• Homework. Parents of students in voucher programs report that their children have more homework than do parents of students in public schools. This finding was consistent across a range of studies. In Cleveland, parents of students in the voucher program were significantly less likely than a cross-section of public school parents to report that "teachers do not assign enough homework." In New York City, 55 percent of the parents with students in private schools reported that their child had more than one hour of homework a day, while only 34 percent of a comparable group of students in public schools reported this much homework.
• Parent-school communications. Parents of students in voucher programs report more extensive communications with their school than do parents with children in public schools. In the Edgewood school district in San Antonio, parents of students with vouchers were more likely to report that they had attended a school activity at least once in the past month than were parents of students in public schools. They were also more likely to report that they had attended a parent-teacher conference. Similarly, in New York City, parents of students in private schools reported that they were more likely to receive grade information from the school, participate in instruction, attend parent nights, and attend regular parent-teacher conferences.
• Suspensions, expulsions, absenteeism, and school changes. Most educators think that, all things being equal, it is better that students stay in the same school, especially during a given school year: Students usually learn more when not subjected to the disruption that comes from changing schools. Of course, parents should be allowed to move their child from one school to another if family circumstances require or if a school is not suitable. But forced changes in the middle of an elementary education—either by government fiat or by an individual school—should not be undertaken without a compelling reason. Most studies indicate that students in voucher programs do not move from one school to another any more frequently than do students in public schools. Also, suspension rates were essentially the same for students with vouchers and for students in public schools.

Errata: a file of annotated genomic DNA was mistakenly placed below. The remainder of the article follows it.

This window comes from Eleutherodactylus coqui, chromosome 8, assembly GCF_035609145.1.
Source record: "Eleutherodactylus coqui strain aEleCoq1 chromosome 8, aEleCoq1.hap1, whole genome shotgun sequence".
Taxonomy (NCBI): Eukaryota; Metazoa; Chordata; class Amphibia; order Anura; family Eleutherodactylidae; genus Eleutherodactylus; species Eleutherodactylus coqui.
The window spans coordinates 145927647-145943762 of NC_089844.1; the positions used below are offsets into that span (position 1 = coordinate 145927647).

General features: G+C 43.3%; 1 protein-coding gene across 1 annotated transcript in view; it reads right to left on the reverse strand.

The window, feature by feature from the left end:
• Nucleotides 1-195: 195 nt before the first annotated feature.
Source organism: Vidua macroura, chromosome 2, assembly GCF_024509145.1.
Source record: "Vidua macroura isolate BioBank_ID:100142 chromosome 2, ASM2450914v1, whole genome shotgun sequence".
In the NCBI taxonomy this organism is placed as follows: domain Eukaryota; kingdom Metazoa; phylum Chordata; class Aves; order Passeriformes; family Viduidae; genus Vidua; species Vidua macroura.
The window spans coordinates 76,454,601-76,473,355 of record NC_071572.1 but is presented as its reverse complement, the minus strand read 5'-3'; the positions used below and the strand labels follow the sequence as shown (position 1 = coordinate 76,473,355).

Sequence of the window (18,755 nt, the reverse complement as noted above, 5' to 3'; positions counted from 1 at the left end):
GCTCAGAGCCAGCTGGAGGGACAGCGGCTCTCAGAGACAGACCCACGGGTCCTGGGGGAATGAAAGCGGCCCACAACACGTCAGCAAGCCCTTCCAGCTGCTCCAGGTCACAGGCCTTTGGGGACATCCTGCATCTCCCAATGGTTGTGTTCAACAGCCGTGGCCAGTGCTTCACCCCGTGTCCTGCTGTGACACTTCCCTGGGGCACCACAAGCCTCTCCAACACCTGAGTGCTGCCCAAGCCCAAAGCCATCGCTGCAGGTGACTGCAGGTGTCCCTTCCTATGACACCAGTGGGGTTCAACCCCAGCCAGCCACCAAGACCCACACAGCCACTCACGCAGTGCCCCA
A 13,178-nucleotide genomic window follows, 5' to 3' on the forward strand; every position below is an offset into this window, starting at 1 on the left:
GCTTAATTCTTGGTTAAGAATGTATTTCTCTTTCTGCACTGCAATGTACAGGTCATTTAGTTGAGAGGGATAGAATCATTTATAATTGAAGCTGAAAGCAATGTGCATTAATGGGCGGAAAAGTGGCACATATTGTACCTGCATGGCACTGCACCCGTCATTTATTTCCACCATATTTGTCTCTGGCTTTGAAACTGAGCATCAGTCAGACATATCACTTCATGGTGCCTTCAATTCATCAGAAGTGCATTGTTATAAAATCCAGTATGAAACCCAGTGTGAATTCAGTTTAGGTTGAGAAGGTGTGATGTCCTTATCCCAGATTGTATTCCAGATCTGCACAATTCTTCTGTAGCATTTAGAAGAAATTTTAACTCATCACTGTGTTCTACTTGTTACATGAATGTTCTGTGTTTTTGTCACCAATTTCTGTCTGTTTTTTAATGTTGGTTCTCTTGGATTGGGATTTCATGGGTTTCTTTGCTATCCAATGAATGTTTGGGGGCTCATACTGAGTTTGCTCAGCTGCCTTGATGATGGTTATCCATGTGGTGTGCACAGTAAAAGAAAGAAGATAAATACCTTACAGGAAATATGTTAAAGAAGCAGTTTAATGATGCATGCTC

Many economists believe that consumer satisfaction is the best measure of school quality, just as it is the best measure of a successful product. According to this criterion, vouchers are a clear success. All evaluations of vouchers have found higher levels of parental satisfaction among parents receiving vouchers than among comparison groups of parents with students in public schools. In Cleveland, voucher parents were much more satisfied with their school than parents who had applied for but did not use the voucher offered to them. For example, 63 percent of the parents with vouchers said they were very satisfied with the academic quality of the school, as compared to 29 percent of those who had not used them. Similar differences in satisfaction were observed for school safety, school discipline, class size, and parental involvement. The findings from other cities parallel those in Cleveland.
Impact of Voucher Programs on Civil Society
A major concern of critics of school vouchers is their impact on civil society. Even if students learn to read, write, and calculate better by means of a voucher program than in a public school, these gains will be offset, it is argued, by the polarization and balkanization of our society that necessarily accompany greater parental choice in education. In the words of commentator Michael Kelley, "public money is shared money, and it is to be used for the furtherance of shared values, in the interests of e pluribus unum. Charter schools and their like . . . take from the pluribus to destroy the unum." Amy Gutmann, the Princeton political theorist, makes much the same argument: "Public, not private, schooling is . . . the primary means by which citizens can morally educate future citizens."